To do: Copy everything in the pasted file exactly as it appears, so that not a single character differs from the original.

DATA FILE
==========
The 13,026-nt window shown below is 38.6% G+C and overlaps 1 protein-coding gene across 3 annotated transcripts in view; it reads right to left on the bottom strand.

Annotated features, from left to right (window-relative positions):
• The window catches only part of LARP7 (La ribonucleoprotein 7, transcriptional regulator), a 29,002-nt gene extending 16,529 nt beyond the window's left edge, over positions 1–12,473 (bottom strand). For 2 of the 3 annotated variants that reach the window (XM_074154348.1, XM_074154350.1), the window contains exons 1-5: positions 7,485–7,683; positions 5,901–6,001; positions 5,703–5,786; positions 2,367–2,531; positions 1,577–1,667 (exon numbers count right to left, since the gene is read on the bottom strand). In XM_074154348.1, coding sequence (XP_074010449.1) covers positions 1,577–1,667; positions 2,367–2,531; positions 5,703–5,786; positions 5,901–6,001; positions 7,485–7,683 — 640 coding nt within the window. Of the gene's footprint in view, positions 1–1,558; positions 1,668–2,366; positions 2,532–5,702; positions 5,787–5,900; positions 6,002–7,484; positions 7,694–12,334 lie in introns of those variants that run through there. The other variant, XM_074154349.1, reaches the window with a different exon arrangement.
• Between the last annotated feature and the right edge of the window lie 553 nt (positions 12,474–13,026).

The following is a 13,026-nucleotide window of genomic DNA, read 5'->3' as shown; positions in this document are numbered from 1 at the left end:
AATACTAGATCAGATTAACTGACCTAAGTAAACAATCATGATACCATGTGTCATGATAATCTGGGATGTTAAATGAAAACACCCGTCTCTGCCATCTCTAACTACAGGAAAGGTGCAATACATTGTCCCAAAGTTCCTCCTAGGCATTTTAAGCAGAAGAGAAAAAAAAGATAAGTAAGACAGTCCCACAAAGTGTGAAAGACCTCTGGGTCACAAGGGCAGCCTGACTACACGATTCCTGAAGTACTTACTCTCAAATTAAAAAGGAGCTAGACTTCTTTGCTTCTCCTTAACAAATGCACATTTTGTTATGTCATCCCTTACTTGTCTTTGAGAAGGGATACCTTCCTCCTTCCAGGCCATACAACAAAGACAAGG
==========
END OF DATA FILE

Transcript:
The 13,026-nt window shown below is 38.6% G+C and overlaps 1 protein-coding gene across 3 annotated transcripts in view; it reads right to left on the bottom strand.

Annotated features, from left to right (window-relative positions):
• The window catches only part of LARP7 (La ribonucleoprotein 7, transcriptional regulator), a 29,002-nt gene extending 16,529 nt beyond the window's left edge, over positions 1–12,473 (bottom strand). For 2 of the 3 annotated variants that reach the window (XM_074154348.1, XM_074154350.1), the window contains exons 1-5: positions 7,485–7,683; positions 5,901–6,001; positions 5,703–5,786; positions 2,367–2,531; positions 1,577–1,667 (exon numbers count right to left, since the gene is read on the bottom strand). In XM_074154348.1, coding sequence (XP_074010449.1) covers positions 1,577–1,667; positions 2,367–2,531; positions 5,703–5,786; positions 5,901–6,001; positions 7,485–7,683 — 640 coding nt within the window. Of the gene's footprint in view, positions 1–1,558; positions 1,668–2,366; positions 2,532–5,702; positions 5,787–5,900; positions 6,002–7,484; positions 7,694–12,334 lie in introns of those variants that run through there. The other variant, XM_074154349.1, reaches the window with a different exon arrangement.
• Between the last annotated feature and the right edge of the window lie 553 nt (positions 12,474–13,026).

The following is a 13,026-nucleotide window of genomic DNA, read 5'->3' as shown; positions in this document are numbered from 1 at the left end:
AATACTAGATCAGATTAACTGACCTAAGTAAACAATCATGATACCATGTGTCATGATAATCTGGGATGTTAAATGAAAACACCCGTCTCTGCCATCTCTAACTACAGGAAAGGTGCAATACATTGTCCCAAAGTTCCTCCTAGGCATTTTAAGCAGAAGAGAAAAAAAAGATAAGTAAGACAGTCCCACAAAGTGTGAAAGACCTCTGGGTCACAAGGGCAGCCTGACTACACGATTCCTGAAGTACTTACTCTCAAATTAAAAAGGAGCTAGACTTCTTTGCTTCTCCTTAACAAATGCACATTTTGTTATGTCATCCCTTACTTGTCTTTGAGAAGGGATACCTTCCTCCTTCCAGGCCATACAACAAAGACAAGG